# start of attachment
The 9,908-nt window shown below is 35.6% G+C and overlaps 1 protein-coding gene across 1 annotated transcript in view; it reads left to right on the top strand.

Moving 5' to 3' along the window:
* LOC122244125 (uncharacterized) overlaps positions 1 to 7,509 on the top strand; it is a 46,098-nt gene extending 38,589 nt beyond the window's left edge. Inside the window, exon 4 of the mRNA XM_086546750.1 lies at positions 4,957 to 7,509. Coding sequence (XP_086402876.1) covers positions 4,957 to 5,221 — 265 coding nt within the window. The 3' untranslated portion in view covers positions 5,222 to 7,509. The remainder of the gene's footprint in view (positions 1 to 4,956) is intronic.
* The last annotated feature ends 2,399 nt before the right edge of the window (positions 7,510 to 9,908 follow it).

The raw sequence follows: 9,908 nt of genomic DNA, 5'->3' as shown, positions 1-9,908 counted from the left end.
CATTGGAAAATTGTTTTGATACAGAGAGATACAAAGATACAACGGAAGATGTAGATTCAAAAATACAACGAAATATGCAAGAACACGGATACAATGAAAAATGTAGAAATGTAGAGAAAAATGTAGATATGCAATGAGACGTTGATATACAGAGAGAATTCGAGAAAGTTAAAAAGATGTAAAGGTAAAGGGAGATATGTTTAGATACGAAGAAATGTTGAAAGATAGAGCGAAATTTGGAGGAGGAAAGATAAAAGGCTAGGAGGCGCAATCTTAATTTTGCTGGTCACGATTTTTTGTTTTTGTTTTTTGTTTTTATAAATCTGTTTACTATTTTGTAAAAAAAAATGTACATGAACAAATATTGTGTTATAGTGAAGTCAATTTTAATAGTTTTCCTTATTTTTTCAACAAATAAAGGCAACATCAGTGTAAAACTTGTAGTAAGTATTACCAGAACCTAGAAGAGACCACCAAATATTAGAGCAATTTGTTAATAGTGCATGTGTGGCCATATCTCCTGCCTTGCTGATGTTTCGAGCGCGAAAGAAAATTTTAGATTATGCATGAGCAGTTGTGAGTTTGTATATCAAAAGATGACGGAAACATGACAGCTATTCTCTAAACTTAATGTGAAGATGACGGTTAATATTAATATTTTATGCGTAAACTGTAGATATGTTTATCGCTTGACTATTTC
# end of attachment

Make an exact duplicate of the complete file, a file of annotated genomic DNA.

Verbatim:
The 9,908-nt window shown below is 35.6% G+C and overlaps 1 protein-coding gene across 1 annotated transcript in view; it reads left to right on the top strand.

Moving 5' to 3' along the window:
* LOC122244125 (uncharacterized) overlaps positions 1 to 7,509 on the top strand; it is a 46,098-nt gene extending 38,589 nt beyond the window's left edge. Inside the window, exon 4 of the mRNA XM_086546750.1 lies at positions 4,957 to 7,509. Coding sequence (XP_086402876.1) covers positions 4,957 to 5,221 — 265 coding nt within the window. The 3' untranslated portion in view covers positions 5,222 to 7,509. The remainder of the gene's footprint in view (positions 1 to 4,956) is intronic.
* The last annotated feature ends 2,399 nt before the right edge of the window (positions 7,510 to 9,908 follow it).

The raw sequence follows: 9,908 nt of genomic DNA, 5'->3' as shown, positions 1-9,908 counted from the left end.
CATTGGAAAATTGTTTTGATACAGAGAGATACAAAGATACAACGGAAGATGTAGATTCAAAAATACAACGAAATATGCAAGAACACGGATACAATGAAAAATGTAGAAATGTAGAGAAAAATGTAGATATGCAATGAGACGTTGATATACAGAGAGAATTCGAGAAAGTTAAAAAGATGTAAAGGTAAAGGGAGATATGTTTAGATACGAAGAAATGTTGAAAGATAGAGCGAAATTTGGAGGAGGAAAGATAAAAGGCTAGGAGGCGCAATCTTAATTTTGCTGGTCACGATTTTTTGTTTTTGTTTTTTGTTTTTATAAATCTGTTTACTATTTTGTAAAAAAAAATGTACATGAACAAATATTGTGTTATAGTGAAGTCAATTTTAATAGTTTTCCTTATTTTTTCAACAAATAAAGGCAACATCAGTGTAAAACTTGTAGTAAGTATTACCAGAACCTAGAAGAGACCACCAAATATTAGAGCAATTTGTTAATAGTGCATGTGTGGCCATATCTCCTGCCTTGCTGATGTTTCGAGCGCGAAAGAAAATTTTAGATTATGCATGAGCAGTTGTGAGTTTGTATATCAAAAGATGACGGAAACATGACAGCTATTCTCTAAACTTAATGTGAAGATGACGGTTAATATTAATATTTTATGCGTAAACTGTAGATATGTTTATCGCTTGACTATTTC